Figurative Language In Stephen Crane's A Mystery Of Heroism

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Stephen Crane and Figurative Language Stephen Crane’s “A Mystery of Heroism” is a short story of a soldier Fred Collins and his seemingly ignorant decision to get water from a well in the middle of a battlefield. Crane uses figurative language to depict the brutality of war and how foolish Fred Collins’ decision to act brave was. This story uses symbolism, imagery, and personification to help the readers understand why Collins’ act was so imprudent yet ended up being heroic. Crane’s story suggests that turning your back on war to serve yourself can be a form of bravery, however, doing it to serve others, i.e. getting a trapped officer water is heroic. Throughout “A Mystery of Heroism”, Crane uses water to symbolize Fred Collins’ act of heroism. Collins risks his life to cross a battlefield in search of water even though none of his comrades were dying of thirst. Crane writes, ‘“I can’t,” he screamed, and in this reply was a full description of his quaking apprehension…But Collins turned. He came dashing back” (Crane 7). This shows us that Collins was originally brave by going to search for the water,…show more content…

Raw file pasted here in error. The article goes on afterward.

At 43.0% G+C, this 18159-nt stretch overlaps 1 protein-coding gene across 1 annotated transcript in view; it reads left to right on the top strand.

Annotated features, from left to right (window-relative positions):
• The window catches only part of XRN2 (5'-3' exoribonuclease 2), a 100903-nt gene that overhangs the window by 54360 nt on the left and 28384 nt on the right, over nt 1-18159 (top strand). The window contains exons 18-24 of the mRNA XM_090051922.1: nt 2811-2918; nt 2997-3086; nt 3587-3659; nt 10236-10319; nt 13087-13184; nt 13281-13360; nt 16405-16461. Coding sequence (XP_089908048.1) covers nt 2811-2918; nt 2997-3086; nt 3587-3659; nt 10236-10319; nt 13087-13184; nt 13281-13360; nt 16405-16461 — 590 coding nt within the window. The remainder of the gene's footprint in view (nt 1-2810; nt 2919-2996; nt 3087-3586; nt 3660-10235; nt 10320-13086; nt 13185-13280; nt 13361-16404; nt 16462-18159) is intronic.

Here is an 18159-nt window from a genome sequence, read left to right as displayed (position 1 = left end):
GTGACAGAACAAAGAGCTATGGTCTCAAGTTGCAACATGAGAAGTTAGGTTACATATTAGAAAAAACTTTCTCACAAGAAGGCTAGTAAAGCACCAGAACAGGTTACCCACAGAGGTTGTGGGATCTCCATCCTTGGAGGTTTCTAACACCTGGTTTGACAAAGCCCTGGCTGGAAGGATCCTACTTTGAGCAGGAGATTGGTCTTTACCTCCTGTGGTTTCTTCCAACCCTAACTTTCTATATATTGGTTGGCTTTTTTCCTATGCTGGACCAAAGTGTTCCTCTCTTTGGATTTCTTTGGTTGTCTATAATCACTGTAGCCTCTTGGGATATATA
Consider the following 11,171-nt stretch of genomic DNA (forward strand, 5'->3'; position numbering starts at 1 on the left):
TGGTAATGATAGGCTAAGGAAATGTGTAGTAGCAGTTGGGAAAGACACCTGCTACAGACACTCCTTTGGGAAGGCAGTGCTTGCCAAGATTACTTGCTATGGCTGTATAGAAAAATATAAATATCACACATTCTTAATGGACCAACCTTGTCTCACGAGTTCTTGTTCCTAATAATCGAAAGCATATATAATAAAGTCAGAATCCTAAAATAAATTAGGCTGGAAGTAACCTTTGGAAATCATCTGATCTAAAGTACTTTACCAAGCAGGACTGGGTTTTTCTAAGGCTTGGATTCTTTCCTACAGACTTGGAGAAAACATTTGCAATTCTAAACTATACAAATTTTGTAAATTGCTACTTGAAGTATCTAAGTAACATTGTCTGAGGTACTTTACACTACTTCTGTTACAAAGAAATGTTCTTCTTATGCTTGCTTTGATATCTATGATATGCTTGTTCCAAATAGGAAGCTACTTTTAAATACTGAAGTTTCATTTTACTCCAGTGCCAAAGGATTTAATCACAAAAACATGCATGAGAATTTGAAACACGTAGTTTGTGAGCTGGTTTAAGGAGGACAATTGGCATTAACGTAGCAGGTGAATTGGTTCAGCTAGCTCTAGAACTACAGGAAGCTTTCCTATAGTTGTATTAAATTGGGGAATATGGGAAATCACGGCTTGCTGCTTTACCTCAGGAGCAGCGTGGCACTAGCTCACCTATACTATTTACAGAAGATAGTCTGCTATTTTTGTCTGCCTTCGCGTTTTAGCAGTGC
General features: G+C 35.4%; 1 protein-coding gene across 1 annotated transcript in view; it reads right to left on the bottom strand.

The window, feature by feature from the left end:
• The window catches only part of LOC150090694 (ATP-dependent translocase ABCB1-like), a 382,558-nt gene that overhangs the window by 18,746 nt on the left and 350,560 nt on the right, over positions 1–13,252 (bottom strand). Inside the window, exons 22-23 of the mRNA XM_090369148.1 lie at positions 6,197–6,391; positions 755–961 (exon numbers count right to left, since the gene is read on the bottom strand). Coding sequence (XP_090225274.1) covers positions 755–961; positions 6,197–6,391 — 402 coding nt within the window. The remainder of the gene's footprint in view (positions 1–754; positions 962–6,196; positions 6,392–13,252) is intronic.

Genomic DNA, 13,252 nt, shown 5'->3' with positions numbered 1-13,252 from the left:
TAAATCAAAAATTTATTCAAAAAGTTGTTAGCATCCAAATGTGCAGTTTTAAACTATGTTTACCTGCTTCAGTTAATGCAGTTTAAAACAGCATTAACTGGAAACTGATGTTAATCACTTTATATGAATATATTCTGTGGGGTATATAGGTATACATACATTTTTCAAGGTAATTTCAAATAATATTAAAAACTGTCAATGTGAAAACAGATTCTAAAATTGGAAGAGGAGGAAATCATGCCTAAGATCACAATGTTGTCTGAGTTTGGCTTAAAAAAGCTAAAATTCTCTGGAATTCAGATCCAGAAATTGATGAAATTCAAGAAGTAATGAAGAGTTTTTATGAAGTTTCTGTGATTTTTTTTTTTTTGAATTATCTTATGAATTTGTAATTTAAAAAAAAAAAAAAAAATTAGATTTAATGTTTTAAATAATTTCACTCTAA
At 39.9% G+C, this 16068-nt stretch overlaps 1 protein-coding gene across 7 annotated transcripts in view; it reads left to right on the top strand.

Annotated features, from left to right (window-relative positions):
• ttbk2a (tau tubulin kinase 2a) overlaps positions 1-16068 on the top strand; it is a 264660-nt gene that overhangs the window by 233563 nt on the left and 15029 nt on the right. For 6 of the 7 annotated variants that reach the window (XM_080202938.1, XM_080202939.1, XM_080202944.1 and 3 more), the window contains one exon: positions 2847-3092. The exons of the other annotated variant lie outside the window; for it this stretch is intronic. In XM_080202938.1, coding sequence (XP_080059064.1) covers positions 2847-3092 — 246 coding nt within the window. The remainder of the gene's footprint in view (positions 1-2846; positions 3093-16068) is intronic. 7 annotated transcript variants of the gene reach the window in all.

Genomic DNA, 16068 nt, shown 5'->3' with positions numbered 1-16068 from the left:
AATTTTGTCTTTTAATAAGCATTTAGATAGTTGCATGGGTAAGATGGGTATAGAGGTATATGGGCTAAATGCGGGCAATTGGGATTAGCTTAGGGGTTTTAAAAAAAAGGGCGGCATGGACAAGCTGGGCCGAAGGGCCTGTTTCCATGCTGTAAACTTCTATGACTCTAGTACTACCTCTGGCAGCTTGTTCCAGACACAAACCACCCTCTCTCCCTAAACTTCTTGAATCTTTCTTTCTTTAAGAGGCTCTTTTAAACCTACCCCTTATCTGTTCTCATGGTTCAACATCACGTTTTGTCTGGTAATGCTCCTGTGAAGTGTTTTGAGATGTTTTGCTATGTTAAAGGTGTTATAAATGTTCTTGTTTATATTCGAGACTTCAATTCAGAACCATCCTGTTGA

Author Stephen Crane uses symbolism, imagery, and personification to depict the brutality of the war and how foolish Collins’ decision was. The water Collins retrieves is symbolic of his act of heroism and how he turned his back on the war to help a dying comrade. Imagery is used to illustrate how terrible the war was. This makes Collins decision seem even more ludacris to the readers. Finally, personification is used to show how the soldiers hid the horrors of the war and turned them into a more familiar sound like arguing. Through figurative language, the readers are clued into Collins’ insane choice and receive a clear image of how nihilistic the war raging around Collins was. “A Mystery of Heroism” is a short story that mocks heroism and what we define as a
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